Wednesday, April 26, 2006


to address an incongruous name
write unfamiliarly in reply to a silent letter

gratefully for an eloquent gift
more than unexpected

Monday, April 24, 2006

Letter to Dr. Badrinath

Dr. S. S. Badrinath, Chairman of Sankara Nethralaya, sent me two links to articles concerning spectacular breakthroughs achieved by Sankara Nethralaya in the annals of ophthalmology and innovations in surgical procedures, which are as follows:

Patient regains sight after marathon surgery

Blindness in India calls for research: Badrinath

I am also posting my response to my very dear friend:
Dear Badri:

Our sun is one of the mediocre stars in our home galaxy, which we call the Milky Way. It is in decline, enfeebled by age. Six billion years old, probably with three billion more years to go, when it would die. Human life, or all life as we know it on our blue planet, which we so fondly call Earth, can trace direct ancestry and connectivity only to our sun, before it can relate to the inter-galactic universe. Every element of our body and our environment is derived from the emanations of the sun. But then, most of all this is not known to people. What is most known about the sun is the Light, and therefrom the Vision.

Light and vision, for the better part of the past fifty years, have been your principal, if not exclusive, occupation. In making it so, indirectly, you have paid the highest respect to the originator of our species, the sun. More than anyone else that I know of, you have protected, restored, or even given vision to people, with devotion and skills not easily comparable with any other during this period. Single-mindedly enrolling Vasanti, and many other devotees, you spread your knowledge and ingenuity to create a monument, the dedication and success of which cannot be matched or measured. I salute you, your team, and your monument.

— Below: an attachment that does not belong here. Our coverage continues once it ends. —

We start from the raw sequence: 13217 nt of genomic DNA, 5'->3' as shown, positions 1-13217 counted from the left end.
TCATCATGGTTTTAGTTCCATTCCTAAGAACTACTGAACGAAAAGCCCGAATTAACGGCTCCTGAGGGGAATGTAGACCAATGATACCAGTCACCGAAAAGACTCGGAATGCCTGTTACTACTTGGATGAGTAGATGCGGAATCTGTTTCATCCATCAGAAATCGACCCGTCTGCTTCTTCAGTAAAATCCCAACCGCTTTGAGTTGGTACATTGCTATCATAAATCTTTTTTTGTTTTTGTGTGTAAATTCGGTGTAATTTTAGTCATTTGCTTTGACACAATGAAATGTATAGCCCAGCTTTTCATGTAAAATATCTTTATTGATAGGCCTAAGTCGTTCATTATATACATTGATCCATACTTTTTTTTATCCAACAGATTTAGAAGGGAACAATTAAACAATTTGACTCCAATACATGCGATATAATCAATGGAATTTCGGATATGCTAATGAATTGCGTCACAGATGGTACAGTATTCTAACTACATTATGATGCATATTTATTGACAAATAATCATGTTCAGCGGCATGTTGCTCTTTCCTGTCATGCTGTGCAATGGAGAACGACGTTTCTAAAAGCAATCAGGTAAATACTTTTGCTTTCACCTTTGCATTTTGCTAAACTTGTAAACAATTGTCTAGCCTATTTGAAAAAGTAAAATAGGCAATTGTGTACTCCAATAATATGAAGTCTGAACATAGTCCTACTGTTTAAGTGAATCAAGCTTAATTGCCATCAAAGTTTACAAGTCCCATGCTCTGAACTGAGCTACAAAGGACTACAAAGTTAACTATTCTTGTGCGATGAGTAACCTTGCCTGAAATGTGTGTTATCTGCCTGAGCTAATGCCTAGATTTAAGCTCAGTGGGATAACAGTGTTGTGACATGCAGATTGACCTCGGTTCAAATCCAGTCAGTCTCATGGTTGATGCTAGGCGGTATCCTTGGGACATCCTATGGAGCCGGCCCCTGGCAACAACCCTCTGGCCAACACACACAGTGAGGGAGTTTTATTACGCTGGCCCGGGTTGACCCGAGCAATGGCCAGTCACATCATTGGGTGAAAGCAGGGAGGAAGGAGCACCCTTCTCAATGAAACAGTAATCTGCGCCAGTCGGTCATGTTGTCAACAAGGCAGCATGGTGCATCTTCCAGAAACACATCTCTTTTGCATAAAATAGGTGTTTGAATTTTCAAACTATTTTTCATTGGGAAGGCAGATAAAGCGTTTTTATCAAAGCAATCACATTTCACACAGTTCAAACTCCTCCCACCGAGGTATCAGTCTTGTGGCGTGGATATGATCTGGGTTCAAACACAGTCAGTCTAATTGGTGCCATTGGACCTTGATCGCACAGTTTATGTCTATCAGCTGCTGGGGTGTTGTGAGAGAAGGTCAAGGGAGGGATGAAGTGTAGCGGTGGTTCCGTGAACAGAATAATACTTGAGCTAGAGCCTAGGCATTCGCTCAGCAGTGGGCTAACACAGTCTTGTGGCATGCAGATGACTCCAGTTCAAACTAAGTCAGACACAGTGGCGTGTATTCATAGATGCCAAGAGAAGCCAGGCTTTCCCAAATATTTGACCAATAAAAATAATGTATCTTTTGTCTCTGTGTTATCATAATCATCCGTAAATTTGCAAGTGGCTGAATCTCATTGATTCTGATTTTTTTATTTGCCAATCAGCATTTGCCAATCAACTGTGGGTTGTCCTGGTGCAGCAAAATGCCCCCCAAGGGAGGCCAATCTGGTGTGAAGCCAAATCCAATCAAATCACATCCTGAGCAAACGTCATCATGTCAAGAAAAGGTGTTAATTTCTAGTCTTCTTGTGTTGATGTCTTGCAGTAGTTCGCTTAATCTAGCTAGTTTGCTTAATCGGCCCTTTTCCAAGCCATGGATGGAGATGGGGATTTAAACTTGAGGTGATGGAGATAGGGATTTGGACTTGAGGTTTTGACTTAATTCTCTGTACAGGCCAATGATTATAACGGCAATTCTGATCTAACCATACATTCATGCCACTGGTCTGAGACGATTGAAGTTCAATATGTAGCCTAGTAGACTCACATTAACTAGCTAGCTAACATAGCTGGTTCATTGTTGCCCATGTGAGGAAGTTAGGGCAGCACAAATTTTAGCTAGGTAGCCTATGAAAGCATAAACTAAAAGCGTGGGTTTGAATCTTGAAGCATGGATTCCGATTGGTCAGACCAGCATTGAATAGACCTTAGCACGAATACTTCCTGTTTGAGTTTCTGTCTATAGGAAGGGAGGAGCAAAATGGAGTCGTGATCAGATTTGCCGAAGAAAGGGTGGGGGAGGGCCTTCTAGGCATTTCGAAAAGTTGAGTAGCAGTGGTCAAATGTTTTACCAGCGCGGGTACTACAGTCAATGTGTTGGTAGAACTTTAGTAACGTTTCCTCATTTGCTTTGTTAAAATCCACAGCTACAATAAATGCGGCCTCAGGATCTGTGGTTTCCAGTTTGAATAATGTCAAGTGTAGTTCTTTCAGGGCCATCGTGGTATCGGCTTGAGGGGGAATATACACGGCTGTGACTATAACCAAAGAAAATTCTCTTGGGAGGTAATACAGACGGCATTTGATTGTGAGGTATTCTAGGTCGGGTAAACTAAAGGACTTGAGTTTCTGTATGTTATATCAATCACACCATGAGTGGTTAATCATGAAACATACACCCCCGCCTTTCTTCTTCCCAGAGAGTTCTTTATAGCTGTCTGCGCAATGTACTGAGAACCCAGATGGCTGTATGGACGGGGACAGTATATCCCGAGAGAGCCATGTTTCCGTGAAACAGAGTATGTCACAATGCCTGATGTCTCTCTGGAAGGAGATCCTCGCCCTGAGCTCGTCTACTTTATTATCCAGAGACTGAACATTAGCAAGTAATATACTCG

Admiring and loving,

I had composed and taken a picture specially for him, which I hope continues to illuminate his office:

Sunday, April 23, 2006


She took the name Menaka, but her other name was Verushka, and she claimed to be a Russian princess. I took pictures for her publicity brochures, for performances in Paris and other European cities.

The then French Ambassador to India came to Madras, Pondicherry and Chidambaram to see her perform because, she said, she was royalty, exiled in France.

I never found out what she really was.

Friday, April 21, 2006

Hindi Film Names

There seems to be a paucity of imagination when it comes to naming Hindi films. Going by the style in which more and more Hindi films are named these days, I would like to make a contribution of my own. This can apply to any film, since film names and their content have little in common:
Galati - A Mistake: Dekhna Mana Hai

Wednesday, April 19, 2006

Bapa’s Hair Oil

My father was known to everyone as Bapa.

When I was a boy, Bapa always insisted on making herbal hair oil, not only for our family in Calcutta, but for our relatives in Bombay, Rajamundry, Madras and his village of Amreli, in Gujarat.

Preparing the hair oil was a major undertaking – it was one of the ten or twelve events of the year. First a special stove had to be made, from Hooghly mud, on the open terrace outside our rooftop rooms. Then Bapa accumulated medicinal plants of all kinds – a cornucopia of the entire Ayurveda. Most were in the form of dried twigs, which he piled up by the stove.